U.S. forces capture 60 suspected terrorists in Baghdad in new security crackdown

U.S. forces capture 60 suspected terrorists in Baghdad in new security crackdown
August 12th, 2006  
Team Infidel

Topic: U.S. forces capture 60 suspected terrorists in Baghdad in new security crackdown

U.S. forces capture 60 suspected terrorists in Baghdad in new security crackdown
Media: The Associated Press
Date: 12 August 2006

BAGHDAD, Iraq_U.S. forces raided a funeral gathering and detained 60 men
suspected of links with an al-Qaida cell blamed for a spate of car bomb
attacks in Baghdad, the U.S. command said Saturday.

It was the first major roundup of suspected insurgents since U.S.
reinforcements started streaming into Baghdad last week as part of a new
crackdown on violence in the capital, which has raised fears of full-scale
civil war.

A statement by the U.S. military said the arrests were made Friday in Arab
Jabour, a southern neighborhood of Baghdad and a stronghold of Sunni

The 60 detained men are believed associated with a senior Iraqi al-Qaida
leader in a cell that "specializes in bomb making," the statement said.

"The group has been reported to be planning and conducting training for
future attacks," it said. "Multiple forms of credible intelligence led the
assault force to the location, later determined to be a funeral gathering,
where the suspects were detained."

Women and children were separated from the men and the arrests were made
without incident, the statement said without giving any details.

Baghdad and the Sunni-dominated Anbar province west of the capital are
centers of the insurgency, which uses bombings, suicide attacks, mortar
barrages and armed assaults by gunmen.

Attention has focused on Baghdad due to a rise in Sunni-Shiite bloodshed,
which U.S. officials describe as the greatest danger facing Iraq's new
government of national unity. Between 1,000 and 1,500 people have been
killed every month in the Baghdad area since January.

U.S. commanders are rushing nearly 12,000 American and Iraqi troops into the
capital to stem the violence. The military has not said how many
reinforcements have arrived in Baghdad, but some soldiers of the Army's
172nd Stryker Brigade have been seen on the city's streets.

Much of the sectarian violence is blamed on the Mahdi Army, a Shiite militia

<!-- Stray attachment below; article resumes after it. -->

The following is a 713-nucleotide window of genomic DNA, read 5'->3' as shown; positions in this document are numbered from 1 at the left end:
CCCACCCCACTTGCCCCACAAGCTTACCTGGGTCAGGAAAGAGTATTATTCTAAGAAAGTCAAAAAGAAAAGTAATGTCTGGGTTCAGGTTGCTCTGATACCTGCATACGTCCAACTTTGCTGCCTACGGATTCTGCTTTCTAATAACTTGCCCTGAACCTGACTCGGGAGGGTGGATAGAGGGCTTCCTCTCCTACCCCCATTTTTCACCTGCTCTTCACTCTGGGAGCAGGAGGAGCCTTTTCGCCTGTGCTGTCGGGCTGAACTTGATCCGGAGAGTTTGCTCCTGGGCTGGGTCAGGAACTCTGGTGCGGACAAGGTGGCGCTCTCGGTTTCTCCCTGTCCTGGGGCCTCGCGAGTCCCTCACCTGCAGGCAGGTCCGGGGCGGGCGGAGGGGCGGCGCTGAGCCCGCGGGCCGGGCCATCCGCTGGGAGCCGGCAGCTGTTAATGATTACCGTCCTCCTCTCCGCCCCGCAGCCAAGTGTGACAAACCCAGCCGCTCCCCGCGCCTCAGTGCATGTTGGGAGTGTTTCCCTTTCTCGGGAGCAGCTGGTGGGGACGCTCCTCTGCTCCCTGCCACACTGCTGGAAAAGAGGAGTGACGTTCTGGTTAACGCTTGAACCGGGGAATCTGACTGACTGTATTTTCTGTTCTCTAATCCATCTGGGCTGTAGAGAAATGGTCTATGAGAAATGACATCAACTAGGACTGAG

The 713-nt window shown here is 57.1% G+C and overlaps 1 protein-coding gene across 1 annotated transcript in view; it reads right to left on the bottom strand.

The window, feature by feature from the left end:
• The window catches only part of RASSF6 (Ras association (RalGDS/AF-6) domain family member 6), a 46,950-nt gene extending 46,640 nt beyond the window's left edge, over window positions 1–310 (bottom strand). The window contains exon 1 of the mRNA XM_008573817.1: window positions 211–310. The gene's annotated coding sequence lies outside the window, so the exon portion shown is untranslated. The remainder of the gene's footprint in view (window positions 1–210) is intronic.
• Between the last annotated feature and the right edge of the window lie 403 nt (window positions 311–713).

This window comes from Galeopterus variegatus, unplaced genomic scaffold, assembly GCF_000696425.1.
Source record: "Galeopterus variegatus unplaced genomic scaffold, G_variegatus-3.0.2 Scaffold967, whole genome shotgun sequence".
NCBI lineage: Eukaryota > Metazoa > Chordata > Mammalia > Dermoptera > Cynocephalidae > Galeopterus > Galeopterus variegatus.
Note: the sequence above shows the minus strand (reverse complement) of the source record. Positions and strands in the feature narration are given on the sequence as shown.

of firebrand cleric Muqtada al-Sadr, which had confronted U.S. forces in
November 2004, resulting in heavy fighting.

In an interview with the New York Times published Saturday, the U.S.
ambassador to Iraq, Zalmay Khalilzad, said that Iran is instigating Shiite
militias to step up attacks on U.S. forces in retaliation for the Israeli
assault on Hezbollah in Lebanon. The Shiite Hezbollah is backed by Iran.

Iran's prodding has led to a surge in mortar and rocket attacks on the
fortified Green Zone, the 4-square-mile compound that houses the main
components of the Iraqi government and the U.S. Embassy, Khalilzad was
quoted as saying.

The Shiite guerrillas behind the attacks are members of splinter groups of
the Mahdi Army, he said. The newspaper quoted unnamed officials of the Sadr
Organization as saying that the rogue elements of the Mahdi Army are not
under their control and carry out attacks without guidance from al-Sadr.

"Iran is seeking to put more pressure, encourage more pressure on the
coalition from the forces that they are allied with here," Khalilzad was
quoted as saying in the interview Friday.

U.S. Embassy officials were not immediately available to confirm Khalilzad's

The extent of Iranian involvement here has long been the subject of debate
within the U.S. military and civilian establishment. Privately, some senior
U.S. officials are skeptical that the Iranian government is doing more than
providing money to selected Shiite groups.

Others insist the Iranians are providing weapons and training to some Shiite

The increase in attacks on the Green Zone also followed a coalition
crackdown on Mahdi Army elements in Basra, Mahmoudiya, Musayyib and Baghdad.
It was unclear whether attacks on the Green Zone were at the behest of Iran
or in retaliation for pressure from U.S. and British troops.

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